I’ve made this recipe twice now. It’s really, really good, even if you use a lot less than the traditional 40 cloves of garlic, but when I make it it seems to come out very rich and salty, causing me to wake up at 2am with a certain digestive regret. Maybe if I went easier on the salt and did a better job of defatting the sauce. Or maybe just eat less of it. I dunno, did I mention it’s really, really good?
Braised Chicken with
Forty Cloves a Lot of Garlic
adapted from Use Real Butter, who adapted it from Fine Cooking
4 lbs. chicken, whole or pieces (whole thighs are nice)
black pepper, freshly ground
1/4 tsp sweet paprika
2 tbsp olive oil
a dozen or so cloves of garlic, peeled
1/2 cup dry white wine
2 sprigs fresh thyme
1 or 2 sprigs fresh rosemary
2 sprigs flat-leaf parsley
1 cup chicken broth
baguette for serving
Pat the chicken dry, season (both inside and out if whole chicken) with 2 teaspoons of salt and 1 teaspoon of pepper, then sprinkle paprika over it. Squeeze the lemon juice into a vessel and reserve. If preparing a whole chicken, place the used lemon half in the cavity. Heat the olive oil in a Dutch oven over medium-high heat. When the oil is hot, place the chicken breast-side or meaty-side down and brown for about 2 minutes. Flip the chicken and brown another 2-3 minutes. Remove to a plate and drain off the oil in the pot (but keep the brown bits!). Return the pot to medium-high heat. Add the garlic cloves and the wine, stirring the bottom of the pot to deglaze the fond. Place the chicken in the pot on top of the garlic, with the breast-side or meaty-side up. Add the herbs and broth. Bring to a boil. Cover the pot and set the heat to low.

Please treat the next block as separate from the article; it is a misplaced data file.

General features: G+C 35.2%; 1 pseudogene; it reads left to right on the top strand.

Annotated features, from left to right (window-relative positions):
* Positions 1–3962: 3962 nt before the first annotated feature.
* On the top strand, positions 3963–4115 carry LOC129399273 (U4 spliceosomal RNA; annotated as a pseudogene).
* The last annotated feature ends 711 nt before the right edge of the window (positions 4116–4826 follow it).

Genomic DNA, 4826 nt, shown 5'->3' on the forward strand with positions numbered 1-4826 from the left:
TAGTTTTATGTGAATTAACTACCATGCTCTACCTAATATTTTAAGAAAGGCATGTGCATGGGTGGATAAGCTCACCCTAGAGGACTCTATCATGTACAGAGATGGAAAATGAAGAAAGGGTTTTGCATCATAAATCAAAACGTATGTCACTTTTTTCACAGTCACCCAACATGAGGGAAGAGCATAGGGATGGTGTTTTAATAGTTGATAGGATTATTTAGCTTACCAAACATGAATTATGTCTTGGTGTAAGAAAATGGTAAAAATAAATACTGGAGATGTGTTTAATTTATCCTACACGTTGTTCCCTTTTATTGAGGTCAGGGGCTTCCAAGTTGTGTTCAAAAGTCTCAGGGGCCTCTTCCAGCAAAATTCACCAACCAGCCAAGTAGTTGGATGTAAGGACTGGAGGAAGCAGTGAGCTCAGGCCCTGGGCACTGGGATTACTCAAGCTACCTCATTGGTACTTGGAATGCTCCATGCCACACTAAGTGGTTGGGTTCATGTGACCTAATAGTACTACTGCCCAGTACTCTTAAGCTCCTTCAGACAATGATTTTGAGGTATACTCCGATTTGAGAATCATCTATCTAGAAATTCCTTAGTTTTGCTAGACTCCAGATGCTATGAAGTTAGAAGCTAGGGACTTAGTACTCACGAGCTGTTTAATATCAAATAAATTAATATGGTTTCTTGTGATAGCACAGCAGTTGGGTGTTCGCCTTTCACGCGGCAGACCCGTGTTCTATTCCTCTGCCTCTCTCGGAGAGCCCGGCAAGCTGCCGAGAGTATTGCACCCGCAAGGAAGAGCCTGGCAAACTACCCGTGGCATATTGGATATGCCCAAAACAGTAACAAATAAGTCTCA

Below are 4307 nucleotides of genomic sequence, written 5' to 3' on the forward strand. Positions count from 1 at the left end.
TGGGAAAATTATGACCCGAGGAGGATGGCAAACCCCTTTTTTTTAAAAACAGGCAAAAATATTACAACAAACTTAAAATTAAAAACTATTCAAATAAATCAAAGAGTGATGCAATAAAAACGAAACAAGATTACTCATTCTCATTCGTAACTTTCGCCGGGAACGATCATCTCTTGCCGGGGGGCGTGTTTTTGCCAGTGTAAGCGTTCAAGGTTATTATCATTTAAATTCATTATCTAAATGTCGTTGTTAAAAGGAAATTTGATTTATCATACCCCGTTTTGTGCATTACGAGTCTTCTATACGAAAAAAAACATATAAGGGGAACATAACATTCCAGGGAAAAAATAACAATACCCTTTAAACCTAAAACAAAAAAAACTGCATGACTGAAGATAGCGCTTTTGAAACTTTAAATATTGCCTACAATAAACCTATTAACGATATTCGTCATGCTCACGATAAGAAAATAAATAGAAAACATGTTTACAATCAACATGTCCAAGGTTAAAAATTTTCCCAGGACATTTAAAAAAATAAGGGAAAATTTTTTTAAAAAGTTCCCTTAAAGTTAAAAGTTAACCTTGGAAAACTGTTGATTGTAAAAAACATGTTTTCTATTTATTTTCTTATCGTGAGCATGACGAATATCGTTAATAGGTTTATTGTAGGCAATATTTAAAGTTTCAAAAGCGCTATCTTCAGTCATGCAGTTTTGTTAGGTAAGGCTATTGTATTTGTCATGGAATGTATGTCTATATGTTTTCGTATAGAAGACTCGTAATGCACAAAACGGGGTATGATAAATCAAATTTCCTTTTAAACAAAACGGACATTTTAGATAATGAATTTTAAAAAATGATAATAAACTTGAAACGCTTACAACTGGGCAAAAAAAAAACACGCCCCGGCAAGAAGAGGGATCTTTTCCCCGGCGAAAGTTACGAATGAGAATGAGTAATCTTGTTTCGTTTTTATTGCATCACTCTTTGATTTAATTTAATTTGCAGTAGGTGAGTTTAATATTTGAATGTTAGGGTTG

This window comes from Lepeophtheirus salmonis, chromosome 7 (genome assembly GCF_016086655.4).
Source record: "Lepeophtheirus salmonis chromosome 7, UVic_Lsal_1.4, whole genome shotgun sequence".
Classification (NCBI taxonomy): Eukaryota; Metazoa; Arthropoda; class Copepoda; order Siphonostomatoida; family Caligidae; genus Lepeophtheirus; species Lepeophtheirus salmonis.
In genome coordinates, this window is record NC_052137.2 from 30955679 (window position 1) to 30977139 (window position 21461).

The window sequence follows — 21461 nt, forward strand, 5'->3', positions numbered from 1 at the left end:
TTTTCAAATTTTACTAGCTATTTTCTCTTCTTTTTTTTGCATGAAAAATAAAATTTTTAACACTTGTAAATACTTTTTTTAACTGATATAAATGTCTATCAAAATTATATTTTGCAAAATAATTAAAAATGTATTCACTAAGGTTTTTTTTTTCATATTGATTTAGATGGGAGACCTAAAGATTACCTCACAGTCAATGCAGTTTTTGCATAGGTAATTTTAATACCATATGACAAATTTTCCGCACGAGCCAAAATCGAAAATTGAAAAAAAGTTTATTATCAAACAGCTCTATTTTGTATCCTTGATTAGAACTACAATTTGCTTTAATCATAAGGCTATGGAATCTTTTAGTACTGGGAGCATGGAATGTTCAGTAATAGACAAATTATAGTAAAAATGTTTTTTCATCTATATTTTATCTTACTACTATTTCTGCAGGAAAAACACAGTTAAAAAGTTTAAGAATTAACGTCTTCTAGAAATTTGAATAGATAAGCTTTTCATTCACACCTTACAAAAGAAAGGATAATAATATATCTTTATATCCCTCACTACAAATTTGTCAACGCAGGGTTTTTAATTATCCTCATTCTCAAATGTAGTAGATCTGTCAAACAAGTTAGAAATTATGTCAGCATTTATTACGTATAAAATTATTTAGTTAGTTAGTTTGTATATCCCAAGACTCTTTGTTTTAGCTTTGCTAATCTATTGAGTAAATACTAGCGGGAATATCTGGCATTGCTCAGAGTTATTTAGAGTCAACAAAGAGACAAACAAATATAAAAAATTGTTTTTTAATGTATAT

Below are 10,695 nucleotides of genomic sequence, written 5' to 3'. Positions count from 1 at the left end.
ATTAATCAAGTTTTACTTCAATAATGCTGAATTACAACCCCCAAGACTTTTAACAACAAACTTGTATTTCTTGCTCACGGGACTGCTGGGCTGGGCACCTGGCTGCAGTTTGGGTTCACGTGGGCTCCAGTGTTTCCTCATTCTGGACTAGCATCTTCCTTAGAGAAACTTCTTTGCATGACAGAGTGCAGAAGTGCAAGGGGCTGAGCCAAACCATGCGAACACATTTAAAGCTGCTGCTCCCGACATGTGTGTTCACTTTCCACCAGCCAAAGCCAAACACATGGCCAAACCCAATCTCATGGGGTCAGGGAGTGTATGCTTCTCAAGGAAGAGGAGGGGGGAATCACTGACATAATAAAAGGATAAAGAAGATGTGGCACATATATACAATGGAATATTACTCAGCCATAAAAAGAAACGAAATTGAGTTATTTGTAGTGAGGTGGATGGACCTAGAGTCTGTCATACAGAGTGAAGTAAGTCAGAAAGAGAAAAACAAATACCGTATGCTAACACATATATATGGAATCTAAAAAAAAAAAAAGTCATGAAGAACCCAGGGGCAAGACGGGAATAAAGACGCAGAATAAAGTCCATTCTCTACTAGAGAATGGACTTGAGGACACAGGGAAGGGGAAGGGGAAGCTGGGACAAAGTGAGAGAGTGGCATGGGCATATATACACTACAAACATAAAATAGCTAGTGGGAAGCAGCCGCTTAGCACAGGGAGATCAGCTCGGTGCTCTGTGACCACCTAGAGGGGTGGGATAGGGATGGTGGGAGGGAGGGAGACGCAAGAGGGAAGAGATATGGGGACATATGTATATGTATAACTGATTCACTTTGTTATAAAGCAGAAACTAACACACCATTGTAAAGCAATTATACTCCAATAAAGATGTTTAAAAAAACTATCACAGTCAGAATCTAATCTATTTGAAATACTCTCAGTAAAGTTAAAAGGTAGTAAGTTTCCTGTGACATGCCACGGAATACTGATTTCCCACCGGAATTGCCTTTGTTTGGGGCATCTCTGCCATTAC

Braise 45 minutes to an hour, basting every 20 minutes, until done. Move the chicken to a plate. Defat the sauce as much as possible, bring the drippings to a boil over medium-high heat, then reduce to a simmer, mashing the garlic into the gravy. Season the gravy with salt, pepper, and lemon juice to taste. Serve with the chicken (carved or as pieces) and toasted slices of baguette.